We analyzed data using SPSS software version 15 for Windows (SPSS Inc, Chicago, IL, USA). Descriptive statistics were presented as mean, standard deviation, median, minimum and maximum. The Chi-square test was used to assess categorical variables while Student’s t test was used to assess variables with normal distribution. Mann-Whitney U test was used to assess variables with skewed distribution. Statistical significance was set as p<0.05.  For variables with a significant difference, diagnostic sensitivity, specificity, positive predictive value, negative predictive value, odds ratio and 95% confidence interval were calculated. 

Results

Table 1. Clinical and Laboratory characteristics of all the patients who were suspected of Crimean-Congo Hemorrhagic Fever.

Table 2. Clinical and laboratory characteristics of CCHF-positive and CCHF-negative cases.

Table 3. Diagnostic values of clinical and laboratory characteristics.

Of 125 patients included, 55.2% were female and 44.8% were male. The mean age was 47±20 years. The most common presenting complaint was myalgia (68.8%), while the most common laboratory finding was thrombocytopenia (60%). The history of a tick bite was detected in 41.6% of cases, and the occupation of 31.2% was husbandry. Table 1 presents demographic, clinical and laboratory characteristics of cases. CCHF was diagnosed in 30% (n=38) of cases, and specific CCHF tests were found to be negative in 70% (n=87). In the CCHF-positive group, a specific IgM antibody was detected in three cases (7.9%) using the ELISA method, and in the rest of the group,  viral RNA was shown using RT-PCR.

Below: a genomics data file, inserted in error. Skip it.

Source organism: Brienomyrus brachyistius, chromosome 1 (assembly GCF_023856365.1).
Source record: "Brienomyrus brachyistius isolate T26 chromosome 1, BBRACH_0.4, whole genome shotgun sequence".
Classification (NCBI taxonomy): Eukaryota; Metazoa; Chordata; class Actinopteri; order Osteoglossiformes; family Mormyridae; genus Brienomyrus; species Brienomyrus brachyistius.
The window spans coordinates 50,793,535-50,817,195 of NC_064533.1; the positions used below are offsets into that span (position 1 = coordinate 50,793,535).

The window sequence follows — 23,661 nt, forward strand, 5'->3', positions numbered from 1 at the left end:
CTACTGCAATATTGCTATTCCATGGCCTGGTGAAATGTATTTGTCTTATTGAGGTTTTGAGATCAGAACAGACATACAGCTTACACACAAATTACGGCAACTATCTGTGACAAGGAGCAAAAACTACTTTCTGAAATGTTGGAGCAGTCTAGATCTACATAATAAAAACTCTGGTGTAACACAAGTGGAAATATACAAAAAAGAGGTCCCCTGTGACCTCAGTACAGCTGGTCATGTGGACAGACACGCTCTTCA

Table 4. Comparison of clinical and laboratory findings of the patients by Odds ratio of being CCHF positive versus CCHF negative ones.

Clinical and laboratory characteristics were compared between CHF positive and negative patients (Table 2). Diagnostic sensitivity, specificity, positive predictive and negative predictive values were calculated for variables found to be significantly different between groups (Table 3). The highest sensitivity and negative predictive value were detected for myalgia (95% and 95%, respectively). Normal creatinine value found to be insignificant (OR: 7.10; 95% CI: 0.88-56.07; p>0.05). When the association of multiple findings were assessed, the highest sensitivity (79%) was found for myalgia plus transaminase elevation (OR: 9.3; 95% CI: 3.75-23.05; p<0.05). The highest specificity (93%) was found for myalgia plus history of husbandry plus transaminase elevation (OR: 15; 95% CI: 5.27-42.68; p<0.05) (Table 4).

Figure 1. Distribution of Crimean-Congo Hemorrhagic test positivity among the suspected cases by the year.